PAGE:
“We have always wanted to ensure that children are protected and are given sense of dignity. Child labour is counter-productive. Who will be there tomorrow if they don’t live their full potential life?
“We want a conducive environment created for them by everyone of us, from community institutions and government and society as a whole for children to excel,” Chimombo said.
Efforts to talk to Plan International proved futile, but a 2011 entry on the organisation’s website plan-international.org reported that a campaign against child labour in Malawi resulted in 2 000 children being removed from hazardous tobacco farms “but more needs to be done”.
A Catholic University-based economist Gilbert Kachamba feared US may influence other big economies to follow suit, especially in Europe where Malawi has the biggest tobacco market.
“Though not big, but we had an emerging market in USA; this is a setback, especially when we also have a strong campaign against tobacco at the global level,” Kachamba said.
The economic expert suggested it was time Malawi considered diversifying to other crops as foreign exchange earner as there were so many negative issues being attached to tobacco.
The US Customs and Border Protection, according to the CNN news report, has recently ramped up its efforts to hold companies and suppliers accountable for forced labour practices.
“Malawi tobacco is one of those areas where we are trying to send a message,” CBP Office of Trade Executive Assistant Commissioner Brenda Smith told CNN.
The report reads that forced labour in Malawi has been well documented.
It says despite some advancement in preventing child labour, children in Malawi are still engaged in the worst forms of child labour, including in the harvesting of tobacco and in commercial sexual exploitation, according to the US Department of Labour.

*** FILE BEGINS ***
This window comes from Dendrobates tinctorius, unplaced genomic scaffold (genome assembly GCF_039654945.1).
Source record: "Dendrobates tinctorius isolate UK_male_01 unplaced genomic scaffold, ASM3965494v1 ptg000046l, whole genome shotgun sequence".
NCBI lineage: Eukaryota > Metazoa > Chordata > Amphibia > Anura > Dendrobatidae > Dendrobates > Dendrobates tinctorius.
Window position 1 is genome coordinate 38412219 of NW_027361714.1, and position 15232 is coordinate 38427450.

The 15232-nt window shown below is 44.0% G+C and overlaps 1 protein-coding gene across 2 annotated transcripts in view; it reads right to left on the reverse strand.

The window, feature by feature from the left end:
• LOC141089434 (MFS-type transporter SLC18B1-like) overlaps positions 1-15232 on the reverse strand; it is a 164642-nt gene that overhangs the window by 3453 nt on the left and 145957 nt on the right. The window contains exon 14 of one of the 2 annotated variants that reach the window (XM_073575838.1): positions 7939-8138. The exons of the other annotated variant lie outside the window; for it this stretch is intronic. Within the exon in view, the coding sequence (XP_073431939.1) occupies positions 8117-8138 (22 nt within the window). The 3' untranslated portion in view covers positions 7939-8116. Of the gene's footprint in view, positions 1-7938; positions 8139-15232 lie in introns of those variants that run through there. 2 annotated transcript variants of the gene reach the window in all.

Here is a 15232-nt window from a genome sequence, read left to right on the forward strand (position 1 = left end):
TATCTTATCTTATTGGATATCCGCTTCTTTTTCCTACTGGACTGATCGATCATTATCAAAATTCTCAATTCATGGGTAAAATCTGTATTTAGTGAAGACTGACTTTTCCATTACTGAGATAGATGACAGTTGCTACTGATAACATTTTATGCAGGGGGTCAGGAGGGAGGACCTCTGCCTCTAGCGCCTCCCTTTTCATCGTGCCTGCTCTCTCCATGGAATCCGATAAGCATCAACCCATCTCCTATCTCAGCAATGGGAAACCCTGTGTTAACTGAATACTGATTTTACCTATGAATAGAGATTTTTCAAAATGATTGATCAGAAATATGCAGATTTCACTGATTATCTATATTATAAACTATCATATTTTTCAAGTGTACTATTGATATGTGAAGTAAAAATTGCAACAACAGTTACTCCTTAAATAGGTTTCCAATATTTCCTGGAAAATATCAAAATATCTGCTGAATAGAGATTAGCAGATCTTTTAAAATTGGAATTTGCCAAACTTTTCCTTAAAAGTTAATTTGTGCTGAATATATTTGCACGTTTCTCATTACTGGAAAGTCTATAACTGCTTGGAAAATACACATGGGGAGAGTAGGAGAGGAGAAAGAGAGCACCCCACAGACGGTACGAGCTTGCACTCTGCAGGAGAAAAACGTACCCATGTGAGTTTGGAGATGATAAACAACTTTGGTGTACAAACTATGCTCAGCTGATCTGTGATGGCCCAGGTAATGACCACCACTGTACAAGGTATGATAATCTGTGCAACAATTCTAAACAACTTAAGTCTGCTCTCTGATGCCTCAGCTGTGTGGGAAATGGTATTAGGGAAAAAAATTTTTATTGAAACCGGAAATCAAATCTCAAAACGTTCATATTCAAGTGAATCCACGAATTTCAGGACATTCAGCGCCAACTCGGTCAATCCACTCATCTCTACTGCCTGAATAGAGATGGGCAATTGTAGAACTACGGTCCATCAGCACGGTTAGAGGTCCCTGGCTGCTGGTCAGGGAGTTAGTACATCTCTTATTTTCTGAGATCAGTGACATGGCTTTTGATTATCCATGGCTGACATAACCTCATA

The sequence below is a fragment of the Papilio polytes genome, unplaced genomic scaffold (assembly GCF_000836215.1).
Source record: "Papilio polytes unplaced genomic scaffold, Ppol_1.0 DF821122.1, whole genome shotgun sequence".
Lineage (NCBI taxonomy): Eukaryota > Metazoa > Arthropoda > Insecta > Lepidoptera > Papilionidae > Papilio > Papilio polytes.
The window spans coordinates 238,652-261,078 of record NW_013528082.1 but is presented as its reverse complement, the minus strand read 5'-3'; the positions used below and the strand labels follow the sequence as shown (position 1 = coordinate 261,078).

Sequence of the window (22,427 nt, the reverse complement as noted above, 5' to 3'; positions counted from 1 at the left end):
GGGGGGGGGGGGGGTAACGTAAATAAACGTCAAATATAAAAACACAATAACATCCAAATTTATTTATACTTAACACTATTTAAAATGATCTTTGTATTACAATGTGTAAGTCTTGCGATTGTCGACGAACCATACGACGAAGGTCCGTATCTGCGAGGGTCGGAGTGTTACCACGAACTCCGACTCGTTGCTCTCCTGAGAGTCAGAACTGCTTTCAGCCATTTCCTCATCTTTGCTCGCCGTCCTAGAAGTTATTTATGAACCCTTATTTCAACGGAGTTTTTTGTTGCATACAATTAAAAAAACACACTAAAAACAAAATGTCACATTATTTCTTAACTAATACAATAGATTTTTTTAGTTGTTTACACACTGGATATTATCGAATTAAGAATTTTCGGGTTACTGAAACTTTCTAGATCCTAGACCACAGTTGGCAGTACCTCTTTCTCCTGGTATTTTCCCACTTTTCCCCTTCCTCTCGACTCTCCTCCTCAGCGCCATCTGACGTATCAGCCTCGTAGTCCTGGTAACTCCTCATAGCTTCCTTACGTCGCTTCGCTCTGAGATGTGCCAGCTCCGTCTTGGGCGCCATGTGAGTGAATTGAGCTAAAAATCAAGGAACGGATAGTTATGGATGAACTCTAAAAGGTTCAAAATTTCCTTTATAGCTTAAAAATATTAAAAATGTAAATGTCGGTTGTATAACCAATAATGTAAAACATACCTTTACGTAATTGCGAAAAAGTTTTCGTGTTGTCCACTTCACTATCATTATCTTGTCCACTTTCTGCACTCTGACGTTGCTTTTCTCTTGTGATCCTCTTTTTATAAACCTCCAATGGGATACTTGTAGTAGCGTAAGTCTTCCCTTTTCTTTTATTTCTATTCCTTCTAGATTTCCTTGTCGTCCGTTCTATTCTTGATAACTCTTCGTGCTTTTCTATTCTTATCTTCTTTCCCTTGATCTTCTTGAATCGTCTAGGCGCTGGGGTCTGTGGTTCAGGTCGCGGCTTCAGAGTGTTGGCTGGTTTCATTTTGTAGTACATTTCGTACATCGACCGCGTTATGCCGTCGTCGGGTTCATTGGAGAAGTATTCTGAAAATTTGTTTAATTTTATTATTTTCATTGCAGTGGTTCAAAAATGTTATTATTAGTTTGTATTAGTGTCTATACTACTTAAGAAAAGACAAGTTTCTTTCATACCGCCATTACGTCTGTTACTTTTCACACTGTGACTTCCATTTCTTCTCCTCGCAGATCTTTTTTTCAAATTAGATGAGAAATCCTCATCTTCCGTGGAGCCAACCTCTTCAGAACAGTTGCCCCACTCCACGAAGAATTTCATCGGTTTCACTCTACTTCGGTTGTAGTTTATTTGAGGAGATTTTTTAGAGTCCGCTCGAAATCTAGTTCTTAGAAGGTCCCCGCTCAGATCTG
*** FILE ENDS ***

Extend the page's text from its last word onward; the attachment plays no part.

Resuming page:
“Children working with tobacco risk illness from nicotine absorption, including ‘green tobacco sickness’. They are also exposed to pesticides, chemicals, and harsh weather conditions,” the report further reads.
The detainment’s order against Malawi tobacco, says the report, is the seventh this year, the most the US has issued since the early 1990s when a number were issued against Chinese companies.
The ban comes at a time there is a pending lawsuit in Britain against British American Tobacco (BAT) by human rights lawyers on behalf of hundreds of Malawian children and their families forced by poverty to work in conditions of grueling hard labour in the fields of Malawi, as reported by the United Kingdom’s Guardian.
Lawyers from Leigh Day are seeking compensation for more than 350 child labourers and their parents in the High Court in London, arguing that the British company is guilty of “unjust enrichment”.
BAT plc is a British multinational cigarette and tobacco manufacturing company headquartered in London. It is the second-biggest cigarette maker in the world as of 2012 and has a market-leading position in over 50 countries and operations in around 180 countries.